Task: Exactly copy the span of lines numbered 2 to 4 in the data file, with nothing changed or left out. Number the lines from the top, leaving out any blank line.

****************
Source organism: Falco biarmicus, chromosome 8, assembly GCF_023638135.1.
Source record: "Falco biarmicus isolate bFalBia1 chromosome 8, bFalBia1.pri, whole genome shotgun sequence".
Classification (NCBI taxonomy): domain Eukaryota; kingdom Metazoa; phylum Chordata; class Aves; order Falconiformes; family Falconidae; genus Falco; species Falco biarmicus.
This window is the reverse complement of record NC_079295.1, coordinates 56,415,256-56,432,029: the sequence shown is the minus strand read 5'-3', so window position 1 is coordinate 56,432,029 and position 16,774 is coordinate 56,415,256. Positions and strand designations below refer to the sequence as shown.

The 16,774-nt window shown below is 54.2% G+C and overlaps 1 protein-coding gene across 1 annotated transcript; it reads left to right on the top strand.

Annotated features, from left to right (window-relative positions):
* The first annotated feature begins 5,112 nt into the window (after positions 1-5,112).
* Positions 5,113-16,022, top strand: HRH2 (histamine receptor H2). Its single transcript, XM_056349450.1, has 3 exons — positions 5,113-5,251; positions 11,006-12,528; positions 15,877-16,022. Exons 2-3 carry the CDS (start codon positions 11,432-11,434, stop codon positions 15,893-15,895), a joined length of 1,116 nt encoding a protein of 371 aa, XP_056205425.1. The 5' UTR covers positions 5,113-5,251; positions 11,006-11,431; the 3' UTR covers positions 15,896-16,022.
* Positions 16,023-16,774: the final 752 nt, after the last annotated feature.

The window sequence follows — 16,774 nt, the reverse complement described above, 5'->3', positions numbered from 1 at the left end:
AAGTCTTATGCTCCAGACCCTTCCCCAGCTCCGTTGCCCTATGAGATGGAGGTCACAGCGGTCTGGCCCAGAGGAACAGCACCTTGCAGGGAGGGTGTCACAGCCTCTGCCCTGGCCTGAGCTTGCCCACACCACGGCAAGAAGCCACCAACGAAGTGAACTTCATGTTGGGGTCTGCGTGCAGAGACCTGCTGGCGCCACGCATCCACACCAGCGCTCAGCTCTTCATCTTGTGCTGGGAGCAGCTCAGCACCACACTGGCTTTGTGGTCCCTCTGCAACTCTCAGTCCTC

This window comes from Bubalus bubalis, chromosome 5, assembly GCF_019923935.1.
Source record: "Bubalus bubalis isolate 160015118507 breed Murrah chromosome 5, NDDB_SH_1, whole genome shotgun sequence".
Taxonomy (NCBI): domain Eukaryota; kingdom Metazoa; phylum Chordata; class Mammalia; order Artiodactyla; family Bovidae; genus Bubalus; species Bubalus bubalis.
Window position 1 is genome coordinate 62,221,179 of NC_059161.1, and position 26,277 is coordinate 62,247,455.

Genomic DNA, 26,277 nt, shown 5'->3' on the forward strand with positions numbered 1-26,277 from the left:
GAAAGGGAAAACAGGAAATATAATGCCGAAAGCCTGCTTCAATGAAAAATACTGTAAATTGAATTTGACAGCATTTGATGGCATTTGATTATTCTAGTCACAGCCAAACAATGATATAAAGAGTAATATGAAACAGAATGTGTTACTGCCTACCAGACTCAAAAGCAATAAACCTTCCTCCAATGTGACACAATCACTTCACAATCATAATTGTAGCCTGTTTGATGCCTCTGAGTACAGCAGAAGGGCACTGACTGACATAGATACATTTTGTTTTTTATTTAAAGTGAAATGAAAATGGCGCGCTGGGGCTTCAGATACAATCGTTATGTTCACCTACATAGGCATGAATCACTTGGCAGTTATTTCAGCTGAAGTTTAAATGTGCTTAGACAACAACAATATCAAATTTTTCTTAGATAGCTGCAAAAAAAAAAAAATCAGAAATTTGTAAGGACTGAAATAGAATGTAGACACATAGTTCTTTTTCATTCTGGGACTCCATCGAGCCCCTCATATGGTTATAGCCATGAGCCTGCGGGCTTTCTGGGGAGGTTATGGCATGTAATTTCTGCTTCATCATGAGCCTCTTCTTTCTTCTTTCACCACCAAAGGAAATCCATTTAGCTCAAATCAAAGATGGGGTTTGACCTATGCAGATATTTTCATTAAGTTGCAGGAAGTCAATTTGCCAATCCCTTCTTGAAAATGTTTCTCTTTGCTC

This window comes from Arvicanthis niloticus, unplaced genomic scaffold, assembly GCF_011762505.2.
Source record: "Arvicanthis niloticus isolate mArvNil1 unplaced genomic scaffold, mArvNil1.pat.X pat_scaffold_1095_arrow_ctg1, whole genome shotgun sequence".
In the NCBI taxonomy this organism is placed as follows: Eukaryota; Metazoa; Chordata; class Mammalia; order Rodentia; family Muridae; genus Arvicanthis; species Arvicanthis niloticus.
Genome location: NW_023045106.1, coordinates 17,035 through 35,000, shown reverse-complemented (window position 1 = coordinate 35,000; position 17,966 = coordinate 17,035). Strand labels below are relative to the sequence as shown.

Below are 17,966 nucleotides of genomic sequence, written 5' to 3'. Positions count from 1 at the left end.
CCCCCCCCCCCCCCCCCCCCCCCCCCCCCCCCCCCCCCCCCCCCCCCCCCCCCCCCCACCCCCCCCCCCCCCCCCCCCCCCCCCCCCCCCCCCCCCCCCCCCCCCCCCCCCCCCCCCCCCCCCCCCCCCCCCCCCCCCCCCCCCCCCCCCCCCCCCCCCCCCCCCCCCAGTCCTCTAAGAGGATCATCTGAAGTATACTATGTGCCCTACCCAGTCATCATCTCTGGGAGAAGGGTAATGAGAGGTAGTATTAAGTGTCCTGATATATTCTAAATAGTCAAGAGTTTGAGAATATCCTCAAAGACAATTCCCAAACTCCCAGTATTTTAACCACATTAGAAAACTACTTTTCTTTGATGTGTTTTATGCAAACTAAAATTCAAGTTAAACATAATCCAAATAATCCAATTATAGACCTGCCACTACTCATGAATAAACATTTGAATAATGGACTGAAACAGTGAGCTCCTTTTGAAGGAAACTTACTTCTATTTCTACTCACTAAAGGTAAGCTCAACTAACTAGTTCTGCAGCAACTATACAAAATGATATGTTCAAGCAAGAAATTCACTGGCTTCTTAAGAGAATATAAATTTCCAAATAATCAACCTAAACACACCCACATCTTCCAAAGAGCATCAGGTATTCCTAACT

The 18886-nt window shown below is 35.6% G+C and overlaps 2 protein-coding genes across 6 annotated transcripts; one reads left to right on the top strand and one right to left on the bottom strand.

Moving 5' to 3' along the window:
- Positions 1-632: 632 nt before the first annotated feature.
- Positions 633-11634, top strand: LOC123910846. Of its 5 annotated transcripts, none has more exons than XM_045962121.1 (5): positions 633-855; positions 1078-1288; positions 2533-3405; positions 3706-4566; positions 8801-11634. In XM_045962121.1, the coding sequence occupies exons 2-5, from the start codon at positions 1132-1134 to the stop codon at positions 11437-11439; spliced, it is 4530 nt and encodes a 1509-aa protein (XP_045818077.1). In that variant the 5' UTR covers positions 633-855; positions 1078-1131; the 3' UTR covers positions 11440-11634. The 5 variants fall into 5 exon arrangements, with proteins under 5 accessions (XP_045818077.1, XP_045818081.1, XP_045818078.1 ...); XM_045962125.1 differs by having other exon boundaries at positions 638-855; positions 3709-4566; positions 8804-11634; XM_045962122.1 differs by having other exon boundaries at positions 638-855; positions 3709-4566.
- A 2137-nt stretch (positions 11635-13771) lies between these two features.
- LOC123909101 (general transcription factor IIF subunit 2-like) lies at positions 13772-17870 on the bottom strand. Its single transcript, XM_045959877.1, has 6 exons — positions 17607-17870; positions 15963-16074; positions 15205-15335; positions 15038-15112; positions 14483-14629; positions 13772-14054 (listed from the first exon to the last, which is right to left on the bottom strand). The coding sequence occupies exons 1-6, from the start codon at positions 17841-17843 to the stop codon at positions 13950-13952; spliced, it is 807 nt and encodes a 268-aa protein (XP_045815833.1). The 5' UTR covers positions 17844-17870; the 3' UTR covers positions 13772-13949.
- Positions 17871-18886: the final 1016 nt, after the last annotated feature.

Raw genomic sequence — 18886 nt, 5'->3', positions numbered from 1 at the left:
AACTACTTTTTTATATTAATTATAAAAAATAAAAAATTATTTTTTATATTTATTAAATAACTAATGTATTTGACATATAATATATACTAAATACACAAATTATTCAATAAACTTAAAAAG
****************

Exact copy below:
Source record: "Falco biarmicus isolate bFalBia1 chromosome 8, bFalBia1.pri, whole genome shotgun sequence".
Classification (NCBI taxonomy): domain Eukaryota; kingdom Metazoa; phylum Chordata; class Aves; order Falconiformes; family Falconidae; genus Falco; species Falco biarmicus.
This window is the reverse complement of record NC_079295.1, coordinates 56,415,256-56,432,029: the sequence shown is the minus strand read 5'-3', so window position 1 is coordinate 56,432,029 and position 16,774 is coordinate 56,415,256. Positions and strand designations below refer to the sequence as shown.